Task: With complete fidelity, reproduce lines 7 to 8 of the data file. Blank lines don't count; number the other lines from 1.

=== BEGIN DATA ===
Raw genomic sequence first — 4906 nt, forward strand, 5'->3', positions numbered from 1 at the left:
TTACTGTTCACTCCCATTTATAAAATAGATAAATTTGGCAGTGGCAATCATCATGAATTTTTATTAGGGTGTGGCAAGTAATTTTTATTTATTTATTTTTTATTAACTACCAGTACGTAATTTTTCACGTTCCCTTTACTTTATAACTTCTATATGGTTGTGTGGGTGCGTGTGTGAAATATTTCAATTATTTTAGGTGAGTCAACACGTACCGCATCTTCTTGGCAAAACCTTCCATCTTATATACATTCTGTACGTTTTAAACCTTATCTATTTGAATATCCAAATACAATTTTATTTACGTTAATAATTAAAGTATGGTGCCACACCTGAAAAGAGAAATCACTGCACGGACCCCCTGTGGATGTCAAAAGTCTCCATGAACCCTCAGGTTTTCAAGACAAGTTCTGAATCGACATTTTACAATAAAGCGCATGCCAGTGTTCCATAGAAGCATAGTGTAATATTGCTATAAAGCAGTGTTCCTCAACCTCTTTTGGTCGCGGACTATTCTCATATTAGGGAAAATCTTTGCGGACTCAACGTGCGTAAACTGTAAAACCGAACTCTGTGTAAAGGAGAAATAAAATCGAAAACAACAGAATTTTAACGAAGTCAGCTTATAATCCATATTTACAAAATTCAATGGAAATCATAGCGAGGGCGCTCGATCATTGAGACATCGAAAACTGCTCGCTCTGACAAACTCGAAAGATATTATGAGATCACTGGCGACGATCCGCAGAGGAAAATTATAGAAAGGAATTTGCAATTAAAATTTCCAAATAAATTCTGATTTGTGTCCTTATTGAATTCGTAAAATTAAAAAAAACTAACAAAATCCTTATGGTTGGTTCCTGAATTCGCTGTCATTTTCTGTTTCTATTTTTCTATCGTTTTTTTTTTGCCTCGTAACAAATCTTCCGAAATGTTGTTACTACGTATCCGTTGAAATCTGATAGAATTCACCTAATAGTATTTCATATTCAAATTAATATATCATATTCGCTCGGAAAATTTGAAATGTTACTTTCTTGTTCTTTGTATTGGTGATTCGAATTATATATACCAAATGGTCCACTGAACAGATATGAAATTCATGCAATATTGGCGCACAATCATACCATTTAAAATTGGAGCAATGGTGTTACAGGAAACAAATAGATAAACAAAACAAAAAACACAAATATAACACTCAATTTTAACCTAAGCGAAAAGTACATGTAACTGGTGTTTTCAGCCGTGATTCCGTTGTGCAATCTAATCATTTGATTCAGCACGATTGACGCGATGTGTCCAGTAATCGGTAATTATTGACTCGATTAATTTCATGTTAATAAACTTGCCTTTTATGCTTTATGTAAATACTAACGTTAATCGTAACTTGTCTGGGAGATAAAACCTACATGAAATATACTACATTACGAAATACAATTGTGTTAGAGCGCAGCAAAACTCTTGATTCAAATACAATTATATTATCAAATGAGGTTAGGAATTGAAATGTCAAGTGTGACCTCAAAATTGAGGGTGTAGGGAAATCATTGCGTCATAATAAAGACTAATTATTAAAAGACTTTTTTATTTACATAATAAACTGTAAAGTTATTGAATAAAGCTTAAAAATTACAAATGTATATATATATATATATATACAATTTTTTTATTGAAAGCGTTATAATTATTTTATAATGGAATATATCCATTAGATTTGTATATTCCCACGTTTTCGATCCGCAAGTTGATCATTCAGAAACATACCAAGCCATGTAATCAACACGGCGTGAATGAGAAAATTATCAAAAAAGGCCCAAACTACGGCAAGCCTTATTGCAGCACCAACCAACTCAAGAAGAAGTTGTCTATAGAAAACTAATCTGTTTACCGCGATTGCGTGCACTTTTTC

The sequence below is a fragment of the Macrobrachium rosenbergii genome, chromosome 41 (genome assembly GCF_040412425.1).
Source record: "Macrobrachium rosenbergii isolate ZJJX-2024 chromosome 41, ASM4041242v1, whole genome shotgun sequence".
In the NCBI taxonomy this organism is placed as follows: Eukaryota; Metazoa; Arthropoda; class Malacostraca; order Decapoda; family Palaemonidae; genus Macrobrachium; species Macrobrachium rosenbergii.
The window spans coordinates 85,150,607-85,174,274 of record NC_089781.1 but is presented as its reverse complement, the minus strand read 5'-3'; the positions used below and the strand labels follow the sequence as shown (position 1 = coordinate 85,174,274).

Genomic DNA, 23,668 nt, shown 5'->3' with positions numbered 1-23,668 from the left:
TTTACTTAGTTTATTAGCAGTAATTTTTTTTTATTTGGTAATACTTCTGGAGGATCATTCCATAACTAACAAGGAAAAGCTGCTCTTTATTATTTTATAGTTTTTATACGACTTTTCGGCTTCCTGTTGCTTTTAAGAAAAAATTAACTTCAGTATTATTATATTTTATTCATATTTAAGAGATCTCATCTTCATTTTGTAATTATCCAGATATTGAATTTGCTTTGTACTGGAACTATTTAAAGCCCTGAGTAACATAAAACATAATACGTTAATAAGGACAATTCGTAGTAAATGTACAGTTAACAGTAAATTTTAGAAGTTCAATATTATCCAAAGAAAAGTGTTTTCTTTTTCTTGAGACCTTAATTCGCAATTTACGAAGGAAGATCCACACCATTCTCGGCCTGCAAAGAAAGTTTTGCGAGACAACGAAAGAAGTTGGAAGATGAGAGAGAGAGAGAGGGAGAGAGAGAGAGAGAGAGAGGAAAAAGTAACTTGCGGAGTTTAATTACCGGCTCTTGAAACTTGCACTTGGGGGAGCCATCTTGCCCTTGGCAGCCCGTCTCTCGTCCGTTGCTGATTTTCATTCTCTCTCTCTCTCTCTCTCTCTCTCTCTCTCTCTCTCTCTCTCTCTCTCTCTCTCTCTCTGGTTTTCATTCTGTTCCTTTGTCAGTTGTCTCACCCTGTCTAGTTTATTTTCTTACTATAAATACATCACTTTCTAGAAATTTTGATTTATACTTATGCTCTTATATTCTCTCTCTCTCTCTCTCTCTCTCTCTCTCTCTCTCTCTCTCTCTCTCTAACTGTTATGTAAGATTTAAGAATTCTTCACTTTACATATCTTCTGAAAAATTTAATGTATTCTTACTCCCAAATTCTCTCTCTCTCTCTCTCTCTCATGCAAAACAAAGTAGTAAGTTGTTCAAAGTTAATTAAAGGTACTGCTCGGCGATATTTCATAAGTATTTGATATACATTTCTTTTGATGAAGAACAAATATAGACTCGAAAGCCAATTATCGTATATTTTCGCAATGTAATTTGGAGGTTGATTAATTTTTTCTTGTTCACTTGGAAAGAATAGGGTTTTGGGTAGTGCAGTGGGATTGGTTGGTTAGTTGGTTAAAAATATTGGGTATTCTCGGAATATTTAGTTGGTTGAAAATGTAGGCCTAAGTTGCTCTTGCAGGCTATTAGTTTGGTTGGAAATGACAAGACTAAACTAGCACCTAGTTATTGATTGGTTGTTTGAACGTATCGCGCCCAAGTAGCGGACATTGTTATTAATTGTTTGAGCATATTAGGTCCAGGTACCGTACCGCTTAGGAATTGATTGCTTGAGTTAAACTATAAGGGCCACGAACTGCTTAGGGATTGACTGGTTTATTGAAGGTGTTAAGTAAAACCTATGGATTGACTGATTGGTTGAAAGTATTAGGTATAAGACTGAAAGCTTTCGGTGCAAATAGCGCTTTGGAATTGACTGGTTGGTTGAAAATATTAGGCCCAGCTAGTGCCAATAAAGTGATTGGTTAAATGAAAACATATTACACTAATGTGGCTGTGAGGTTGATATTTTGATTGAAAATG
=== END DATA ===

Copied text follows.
Genomic DNA, 23,668 nt, shown 5'->3' with positions numbered 1-23,668 from the left:
TTTACTTAGTTTATTAGCAGTAATTTTTTTTTATTTGGTAATACTTCTGGAGGATCATTCCATAACTAACAAGGAAAAGCTGCTCTTTATTATTTTATAGTTTTTATACGACTTTTCGGCTTCCTGTTGCTTTTAAGAAAAAATTAACTTCAGTATTATTATATTTTATTCATATTTAAGAGATCTCATCTTCATTTTGTAATTATCCAGATATTGAATTTGCTTTGTACTGGAACTATTTAAAGCCCTGAGTAACATAAAACATAATACGTTAATAAGGACAATTCGTAGTAAATGTACAGTTAACAGTAAATTTTAGAAGTTCAATATTATCCAAAGAAAAGTGTTTTCTTTTTCTTGAGACCTTAATTCGCAATTTACGAAGGAAGATCCACACCATTCTCGGCCTGCAAAGAAAGTTTTGCGAGACAACGAAAGAAGTTGGAAGATGAGAGAGAGAGAGAGGGAGAGAGAGAGAGAGAGAGAGGAAAAAGTAACTTGCGGAGTTTAATTACCGGCTCTTGAAACTTGCACTTGGGGGAGCCATCTTGCCCTTGGCAGCCCGTCTCTCGTCCGTTGCTGATTTTCATTCTCTCTCTCTCTCTCTCTCTCTCTCTCTCTCTCTCTCTCTCTCTCTCTCTCTCTCTCTCTGGTTTTCATTCTGTTCCTTTGTCAGTTGTCTCACCCTGTCTAGTTTATTTTCTTACTATAAATACATCACTTTCTAGAAATTTTGATTTATACTTATGCTCTTATATTCTCTCTCTCTCTCTCTCTCTCTCTCTCTCTCTCTCTCTCTCTCTCTCTAACTGTTATGTAAGATTTAAGAATTCTTCACTTTACATATCTTCTGAAAAATTTAATGTATTCTTACTCCCAAATTCTCTCTCTCTCTCTCTCTCTCATGCAAAACAAAGTAGTAAGTTGTTCAAAGTTAATTAAAGGTACTGCTCGGCGATATTTCATAAGTATTTGATATACATTTCTTTTGATGAAGAACAAATATAGACTCGAAAGCCAATTATCGTATATTTTCGCAATGTAATTTGGAGGTTGATTAATTTTTTCTTGTTCACTTGGAAAGAATAGGGTTTTGGGTAGTGCAGTGGGATTGGTTGGTTAGTTGGTTAAAAATATTGGGTATTCTCGGAATATTTAGTTGGTTGAAAATGTAGGCCTAAGTTGCTCTTGCAGGCTATTAGTTTGGTTGGAAATGACAAGACTAAACTAGCACCTAGTTATTGATTGGTTGTTTGAACGTATCGCGCCCAAGTAGCGGACATTGTTATTAATTGTTTGAGCATATTAGGTCCAGGTACCGTACCGCTTAGGAATTGATTGCTTGAGTTAAACTATAAGGGCCACGAACTGCTTAGGGATTGACTGGTTTATTGAAGGTGTTAAGTAAAACCTATGGATTGACTGATTGGTTGAAAGTATTAGGTATAAGACTGAAAGCTTTCGGTGCAAATAGCGCTTTGGAATTGACTGGTTGGTTGAAAATATTAGGCCCAGCTAGTGCCAATAAAGTGATTGGTTAAATGAAAACATATTACACTAATGTGGCTGTGAGGTTGATATTTTGATTGAAAATG